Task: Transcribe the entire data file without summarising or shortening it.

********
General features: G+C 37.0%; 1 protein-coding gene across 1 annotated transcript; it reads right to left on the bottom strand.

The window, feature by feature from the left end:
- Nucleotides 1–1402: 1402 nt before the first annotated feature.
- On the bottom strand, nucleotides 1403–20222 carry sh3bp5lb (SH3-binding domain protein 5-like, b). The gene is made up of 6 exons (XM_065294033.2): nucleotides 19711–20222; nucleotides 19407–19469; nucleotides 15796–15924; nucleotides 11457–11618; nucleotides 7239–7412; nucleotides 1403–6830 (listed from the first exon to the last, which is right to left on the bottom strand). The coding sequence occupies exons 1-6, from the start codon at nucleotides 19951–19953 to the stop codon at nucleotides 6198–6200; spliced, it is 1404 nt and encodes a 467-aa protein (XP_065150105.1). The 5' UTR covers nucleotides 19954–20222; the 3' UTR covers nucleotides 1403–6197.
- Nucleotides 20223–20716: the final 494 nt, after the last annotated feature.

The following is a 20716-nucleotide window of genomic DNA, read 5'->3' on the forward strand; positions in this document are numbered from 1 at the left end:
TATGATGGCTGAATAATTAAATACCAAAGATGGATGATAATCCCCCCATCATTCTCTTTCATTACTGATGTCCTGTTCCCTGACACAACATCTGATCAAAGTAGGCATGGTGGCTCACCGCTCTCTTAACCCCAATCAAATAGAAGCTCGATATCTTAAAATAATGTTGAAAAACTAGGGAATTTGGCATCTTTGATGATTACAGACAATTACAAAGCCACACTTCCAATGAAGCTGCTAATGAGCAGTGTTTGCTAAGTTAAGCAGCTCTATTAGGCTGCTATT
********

General features: G+C 37.0%; 1 protein-coding gene across 1 annotated transcript; it reads right to left on the bottom strand.

The window, feature by feature from the left end:
- Nucleotides 1–1402: 1402 nt before the first annotated feature.
- On the bottom strand, nucleotides 1403–20222 carry sh3bp5lb (SH3-binding domain protein 5-like, b). The gene is made up of 6 exons (XM_065294033.2): nucleotides 19711–20222; nucleotides 19407–19469; nucleotides 15796–15924; nucleotides 11457–11618; nucleotides 7239–7412; nucleotides 1403–6830 (listed from the first exon to the last, which is right to left on the bottom strand). The coding sequence occupies exons 1-6, from the start codon at nucleotides 19951–19953 to the stop codon at nucleotides 6198–6200; spliced, it is 1404 nt and encodes a 467-aa protein (XP_065150105.1). The 5' UTR covers nucleotides 19954–20222; the 3' UTR covers nucleotides 1403–6197.
- Nucleotides 20223–20716: the final 494 nt, after the last annotated feature.

The following is a 20716-nucleotide window of genomic DNA, read 5'->3' on the forward strand; positions in this document are numbered from 1 at the left end:
TATGATGGCTGAATAATTAAATACCAAAGATGGATGATAATCCCCCCATCATTCTCTTTCATTACTGATGTCCTGTTCCCTGACACAACATCTGATCAAAGTAGGCATGGTGGCTCACCGCTCTCTTAACCCCAATCAAATAGAAGCTCGATATCTTAAAATAATGTTGAAAAACTAGGGAATTTGGCATCTTTGATGATTACAGACAATTACAAAGCCACACTTCCAATGAAGCTGCTAATGAGCAGTGTTTGCTAAGTTAAGCAGCTCTATTAGGCTGCTATT